Title: Evaluation of rotary, slapper, and sway blueberry mechanical harvesters for potential fruit impact points using a miniature instrumented sphere Authors
|Yu, P -|
|Li, C -|
|Krewers, G -|
|Rains, G -|
|Hamrita, T -|
Submitted to: Computers and Electronics in Agriculture
Publication Type: Peer Reviewed Journal
Publication Acceptance Date: December 8, 2013
Publication Date: January 28, 2014
Citation: Yu, P., Li, C., Takeda, F., Krewers, G., Rains, G., Hamrita, T. 2014. Evaluation of rotary, slapper, and sway blueberry mechanical harvesters for potential fruit impact points using a miniature instrumented sphere. Computers and Electronics in Agriculture. 101:84-92. Interpretive Summary: The majority of the highbush blueberries in the United States are still hand-harvested because current mechanical harvesters create excessive bruise damage to the fruit. The development of sensing tools for quantitative evaluation of the blueberry harvesters can assist in refining the mechanical harvesting technology. A miniature, spherical instrumented sphere was built to quantitatively evaluate harvesters with a rotary, slapper, and sway mechanism for harvesting blueberries. The results indicated that the slapper and sway harvesters generated larger number of impacts and more severe impact to the fruit than the rotary harvester. The disparities in impact numbers and magnitude among the three harvesters were due to longer agitating periods, more violent shaking action, and higher drop distance between the conveyor belt and the collection box for the slapper and sway harvesters. The distribution of the impacts showed that 90 percent of all impacts were less than 190 g in the rotary and less than 250 g in the slapper and sway harvesters. These findings also suggested that the cumulative effects of high number of small impacts should not be ignored. The impact recording device located the impact points during the harvesting process in the rotary, slapper, and sway harvesters that could be used to improve the current mechanical harvesting technology.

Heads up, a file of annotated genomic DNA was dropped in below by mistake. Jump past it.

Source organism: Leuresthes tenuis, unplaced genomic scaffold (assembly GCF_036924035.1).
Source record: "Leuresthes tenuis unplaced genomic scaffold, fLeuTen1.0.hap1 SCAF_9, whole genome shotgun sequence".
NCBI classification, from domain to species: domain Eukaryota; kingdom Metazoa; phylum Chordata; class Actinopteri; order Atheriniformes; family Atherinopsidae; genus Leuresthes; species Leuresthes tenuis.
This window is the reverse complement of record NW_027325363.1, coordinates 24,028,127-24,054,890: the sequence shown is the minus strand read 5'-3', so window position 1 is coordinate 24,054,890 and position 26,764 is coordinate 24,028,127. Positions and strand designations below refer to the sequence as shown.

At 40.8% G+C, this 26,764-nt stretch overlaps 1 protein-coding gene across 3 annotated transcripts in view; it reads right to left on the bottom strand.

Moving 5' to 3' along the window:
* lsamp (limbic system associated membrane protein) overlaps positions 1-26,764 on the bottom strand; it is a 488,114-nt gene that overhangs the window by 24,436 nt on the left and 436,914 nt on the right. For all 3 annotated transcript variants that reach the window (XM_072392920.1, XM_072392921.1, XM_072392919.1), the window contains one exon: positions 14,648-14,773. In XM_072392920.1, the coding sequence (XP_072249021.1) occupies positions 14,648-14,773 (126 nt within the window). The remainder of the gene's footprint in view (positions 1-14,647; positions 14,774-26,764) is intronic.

Technical Abstract: Blueberry production in the United States has expanded to more than 63,000 acres, a 55 percent increase over the past decade. Blueberries are prone to bruise damages and the vast majority of the fruit destined for the fresh market is hand-harvested. Bruising leads to a rapid increase in the amount of decay. Hand-harvesting is labor intensive and costly. Recent changes in labor laws in many states are expected to create a major crisis in the fresh blueberry industry. The industry needs machine-harvestable fruit with fresh market quality to reduce harvest cost and improve production efficiency. The susceptibility of different highbush blueberry genotypes to bruise damages is usually evaluated by dropping the fruit from certain heights and assessing for tissue discoloration afterwards. In this study, the bruise susceptibility of three crisp-flesh and one conventional-flesh highbush blueberry genotypes was correlated with the data recorded by a berry impact recording device (BIRD) by dropping both the fruit and the BIRD sensor onto two types of contacting surfaces (hard plastic and cushioning material). The drop test confirmed that a conventional-flesh genotype (‘Scintilla’) was more susceptible to bruising than the semi-crisp or crisp-flesh genotypes (‘Farthing’, ‘Sweetcrisp’, and ‘FL 05-528’). Selection ‘FL 05-528’ was proven to be a promising machine harvestable genotype in terms of the resistance to bruising. Using both the impact and velocity change, we established bruising probability lines for each of the four highbush genotypes. This was useful in transforming the impact data recorded by the BIRD sensor into bruising probability of a blueberry genotype. The result of this study will provide decision support for blueberry farmers and breeders for selection of machine harvestable highbush blueberry genotypes. The correlation between the blueberry bruising incidents and BIRD data will help better interpret the impact data which can be used to improve blueberry mechanical harvesting technologies.